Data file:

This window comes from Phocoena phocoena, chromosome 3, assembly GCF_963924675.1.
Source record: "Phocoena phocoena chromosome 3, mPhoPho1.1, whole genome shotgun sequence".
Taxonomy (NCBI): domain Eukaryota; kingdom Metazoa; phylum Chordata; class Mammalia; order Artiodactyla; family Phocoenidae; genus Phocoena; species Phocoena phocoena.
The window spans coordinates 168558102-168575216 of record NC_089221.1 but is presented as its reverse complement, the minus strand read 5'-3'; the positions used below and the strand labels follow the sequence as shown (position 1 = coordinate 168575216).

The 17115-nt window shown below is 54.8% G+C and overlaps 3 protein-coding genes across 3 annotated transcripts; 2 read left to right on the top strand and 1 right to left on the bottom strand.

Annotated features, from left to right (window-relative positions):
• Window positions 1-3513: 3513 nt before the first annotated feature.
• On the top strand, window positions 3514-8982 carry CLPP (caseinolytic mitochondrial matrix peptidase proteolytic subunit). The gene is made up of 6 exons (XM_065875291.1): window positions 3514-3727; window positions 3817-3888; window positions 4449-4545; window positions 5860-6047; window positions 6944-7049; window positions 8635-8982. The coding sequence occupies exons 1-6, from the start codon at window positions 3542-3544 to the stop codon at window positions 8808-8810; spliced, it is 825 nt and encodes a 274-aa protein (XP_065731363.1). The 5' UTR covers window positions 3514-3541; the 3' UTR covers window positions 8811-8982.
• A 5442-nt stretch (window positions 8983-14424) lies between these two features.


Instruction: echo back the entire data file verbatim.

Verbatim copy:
This window comes from Phocoena phocoena, chromosome 3, assembly GCF_963924675.1.
Source record: "Phocoena phocoena chromosome 3, mPhoPho1.1, whole genome shotgun sequence".
Taxonomy (NCBI): domain Eukaryota; kingdom Metazoa; phylum Chordata; class Mammalia; order Artiodactyla; family Phocoenidae; genus Phocoena; species Phocoena phocoena.
The window spans coordinates 168558102-168575216 of record NC_089221.1 but is presented as its reverse complement, the minus strand read 5'-3'; the positions used below and the strand labels follow the sequence as shown (position 1 = coordinate 168575216).

The 17115-nt window shown below is 54.8% G+C and overlaps 3 protein-coding genes across 3 annotated transcripts; 2 read left to right on the top strand and 1 right to left on the bottom strand.

Annotated features, from left to right (window-relative positions):
• Window positions 1-3513: 3513 nt before the first annotated feature.
• On the top strand, window positions 3514-8982 carry CLPP (caseinolytic mitochondrial matrix peptidase proteolytic subunit). The gene is made up of 6 exons (XM_065875291.1): window positions 3514-3727; window positions 3817-3888; window positions 4449-4545; window positions 5860-6047; window positions 6944-7049; window positions 8635-8982. The coding sequence occupies exons 1-6, from the start codon at window positions 3542-3544 to the stop codon at window positions 8808-8810; spliced, it is 825 nt and encodes a 274-aa protein (XP_065731363.1). The 5' UTR covers window positions 3514-3541; the 3' UTR covers window positions 8811-8982.
• A 5442-nt stretch (window positions 8983-14424) lies between these two features.